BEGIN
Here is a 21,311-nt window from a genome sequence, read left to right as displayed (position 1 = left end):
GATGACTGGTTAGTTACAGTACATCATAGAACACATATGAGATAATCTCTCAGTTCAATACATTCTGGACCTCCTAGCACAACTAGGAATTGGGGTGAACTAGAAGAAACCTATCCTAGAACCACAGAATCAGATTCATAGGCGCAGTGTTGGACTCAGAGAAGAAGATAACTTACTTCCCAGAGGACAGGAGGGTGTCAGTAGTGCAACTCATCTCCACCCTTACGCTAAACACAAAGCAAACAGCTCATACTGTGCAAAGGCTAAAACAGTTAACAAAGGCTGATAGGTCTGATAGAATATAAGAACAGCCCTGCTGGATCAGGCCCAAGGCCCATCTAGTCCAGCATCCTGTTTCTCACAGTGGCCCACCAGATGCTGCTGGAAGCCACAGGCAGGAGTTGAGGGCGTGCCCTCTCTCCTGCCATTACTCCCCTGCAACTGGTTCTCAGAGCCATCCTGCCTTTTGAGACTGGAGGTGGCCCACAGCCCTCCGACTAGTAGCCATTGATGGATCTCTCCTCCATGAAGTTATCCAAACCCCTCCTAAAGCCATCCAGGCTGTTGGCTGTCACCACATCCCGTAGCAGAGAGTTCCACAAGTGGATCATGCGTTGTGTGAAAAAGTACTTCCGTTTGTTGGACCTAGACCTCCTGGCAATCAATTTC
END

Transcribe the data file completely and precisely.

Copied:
Here is a 21,311-nt window from a genome sequence, read left to right as displayed (position 1 = left end):
GATGACTGGTTAGTTACAGTACATCATAGAACACATATGAGATAATCTCTCAGTTCAATACATTCTGGACCTCCTAGCACAACTAGGAATTGGGGTGAACTAGAAGAAACCTATCCTAGAACCACAGAATCAGATTCATAGGCGCAGTGTTGGACTCAGAGAAGAAGATAACTTACTTCCCAGAGGACAGGAGGGTGTCAGTAGTGCAACTCATCTCCACCCTTACGCTAAACACAAAGCAAACAGCTCATACTGTGCAAAGGCTAAAACAGTTAACAAAGGCTGATAGGTCTGATAGAATATAAGAACAGCCCTGCTGGATCAGGCCCAAGGCCCATCTAGTCCAGCATCCTGTTTCTCACAGTGGCCCACCAGATGCTGCTGGAAGCCACAGGCAGGAGTTGAGGGCGTGCCCTCTCTCCTGCCATTACTCCCCTGCAACTGGTTCTCAGAGCCATCCTGCCTTTTGAGACTGGAGGTGGCCCACAGCCCTCCGACTAGTAGCCATTGATGGATCTCTCCTCCATGAAGTTATCCAAACCCCTCCTAAAGCCATCCAGGCTGTTGGCTGTCACCACATCCCGTAGCAGAGAGTTCCACAAGTGGATCATGCGTTGTGTGAAAAAGTACTTCCGTTTGTTGGACCTAGACCTCCTGGCAATCAATTTC